quasi-objective section I Burn Paris remains a reluctantly acknowledged masterpiece in part because of all its ambiguities. The effect comes from following moral impulses so obsessively that they sometimes become their own opposites. The novel marks what is generally thought to be Jasieński’s transition from Futurism to Catastrophism. His Futurist poetry took the staccato rhythm and mechanics of typewriters, trams, factories etc. as their substance, a quality echoed in Part 1 of the novel: the thousands-strong, hundred-street cities pumping out thousands of papers a day, the long black columns of words shouting loud on the boulevards written by little old men in spectacles. wrong. the City writes them stenographing a thousand collisions. in sync, in time, in blood. a hundred thousand camera clicks mark long forty-column epics. [. . .] power-plant strikes, suicide, adultery, there’s your big fat poetry. [“Song of Hunger,” 1922] The pulse in Jasieński’s poetry is a mechanical one. It was (remains) shocking for its bold disregard of what this mechanization means, preferring merely to hand us a portrait of the state of things in the modern world and creating a poetry that reflects it. Yet in his works of prose the wonderment is gone, the machine has run amok, and the ramifications of this state of things has become the focus. Even so, the 295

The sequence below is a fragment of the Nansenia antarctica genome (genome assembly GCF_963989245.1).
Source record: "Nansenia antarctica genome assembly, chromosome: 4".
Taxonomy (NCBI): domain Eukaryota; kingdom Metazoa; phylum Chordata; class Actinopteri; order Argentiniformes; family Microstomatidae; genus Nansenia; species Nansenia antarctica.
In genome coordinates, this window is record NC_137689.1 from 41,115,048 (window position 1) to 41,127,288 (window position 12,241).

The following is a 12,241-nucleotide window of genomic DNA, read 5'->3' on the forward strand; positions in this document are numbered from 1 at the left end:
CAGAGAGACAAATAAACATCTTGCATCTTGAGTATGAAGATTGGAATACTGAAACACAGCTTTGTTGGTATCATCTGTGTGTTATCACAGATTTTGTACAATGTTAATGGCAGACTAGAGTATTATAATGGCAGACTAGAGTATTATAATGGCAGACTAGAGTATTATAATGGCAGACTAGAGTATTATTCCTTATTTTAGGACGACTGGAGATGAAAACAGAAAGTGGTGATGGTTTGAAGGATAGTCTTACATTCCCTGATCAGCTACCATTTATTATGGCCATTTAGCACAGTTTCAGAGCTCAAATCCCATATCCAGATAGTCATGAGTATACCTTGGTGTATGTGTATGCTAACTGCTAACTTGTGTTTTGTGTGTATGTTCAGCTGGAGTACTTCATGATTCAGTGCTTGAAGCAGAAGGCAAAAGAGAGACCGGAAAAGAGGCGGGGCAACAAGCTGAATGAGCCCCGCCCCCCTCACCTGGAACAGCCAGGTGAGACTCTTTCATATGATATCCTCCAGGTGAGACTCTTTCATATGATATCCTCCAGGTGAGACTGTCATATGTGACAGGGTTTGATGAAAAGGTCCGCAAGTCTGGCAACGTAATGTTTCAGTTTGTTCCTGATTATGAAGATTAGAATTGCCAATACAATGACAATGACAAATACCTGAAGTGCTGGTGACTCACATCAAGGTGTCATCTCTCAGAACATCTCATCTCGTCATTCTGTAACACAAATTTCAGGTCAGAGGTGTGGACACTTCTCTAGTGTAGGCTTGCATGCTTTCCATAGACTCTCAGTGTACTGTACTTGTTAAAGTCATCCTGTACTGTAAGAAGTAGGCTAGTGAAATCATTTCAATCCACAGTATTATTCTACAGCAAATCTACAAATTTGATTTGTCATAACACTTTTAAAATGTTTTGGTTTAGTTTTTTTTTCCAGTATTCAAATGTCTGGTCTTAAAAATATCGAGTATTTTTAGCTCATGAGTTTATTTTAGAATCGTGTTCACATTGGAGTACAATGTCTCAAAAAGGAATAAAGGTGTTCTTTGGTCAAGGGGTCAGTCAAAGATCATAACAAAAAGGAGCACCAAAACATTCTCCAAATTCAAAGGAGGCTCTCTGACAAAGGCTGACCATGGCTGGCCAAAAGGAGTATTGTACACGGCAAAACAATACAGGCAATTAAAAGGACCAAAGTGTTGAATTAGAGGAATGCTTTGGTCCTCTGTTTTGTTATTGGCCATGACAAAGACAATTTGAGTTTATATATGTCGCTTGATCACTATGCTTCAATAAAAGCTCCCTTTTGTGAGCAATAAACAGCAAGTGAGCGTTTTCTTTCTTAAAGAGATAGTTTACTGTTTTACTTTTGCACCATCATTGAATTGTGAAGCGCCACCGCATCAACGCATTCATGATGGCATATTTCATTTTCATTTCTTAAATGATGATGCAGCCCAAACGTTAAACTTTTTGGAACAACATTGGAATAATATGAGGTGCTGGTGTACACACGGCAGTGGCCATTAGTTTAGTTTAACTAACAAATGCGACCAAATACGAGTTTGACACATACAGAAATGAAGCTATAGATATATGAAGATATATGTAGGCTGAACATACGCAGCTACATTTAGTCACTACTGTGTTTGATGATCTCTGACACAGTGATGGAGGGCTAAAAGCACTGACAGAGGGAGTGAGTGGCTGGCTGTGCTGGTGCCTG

recurrence of these images retain some of the young Futurist’s fascination for the factory-made man, and his prose holds onto the one-two punch of the poetry’s mechanized rhythm. The repetition of such adjectives as “matte” and “flickering” tell us something else: Jasieński’s novel is an early example of literature with a distinctly cinematic sensibility (Eisenstein is certainly a reference point), a narrative viewed through a camera lens. A similar ambiguity emerges in Jasieński’s treatment of the moral decadence and degradation of society, which takes many forms: brothels, child prostitution, racism, grinding poverty, jazz music, the lifestyles of the upper classes and the bourgeoisie, and so on. Pierre, the novel’s initial protagonist (whose death occurs early, in a strangely offhand gesture), appears as a kind of interwar Candide, stumbling through the dark woods of modern French society, pummeled by its various mechanisms. Of course, in the midst of detailing the horrors that await Pierre in his descent into madness, Jasieński ends up writing passages that very much resemble a decadent novel. Everything is grotesquely bent out of shape, but the sections detailing the revulsion and vileness are, from a literary point of view, some of the most compelling to read. It is a dilemma familiar to the religious painter: Hell is more fun to paint. Finally, there is a strange and unresolvable contradiction in the fact that a novel which culminates in celebrating the triumph of socialism and its potential to spread across Europe is also a novel whose central motif is the spread of a deadly and unstoppable plague. None of this is to doubt the sincerity or conviction of Jasieński’s aims. The violent imagery of anti-Semitism in the form of a Jewish refugee casually murdered by a Russian officer seems a precursor to the jarring images from World War II. The impression is made all the more powerful when one recalls how rare such graphic depictions were in European literature then. Jasieński’s humane treatment of P’an, the Chinese communist, again runs counter to the period’s common fear of a yellow horde ready to sweep across the Continent. What remains 296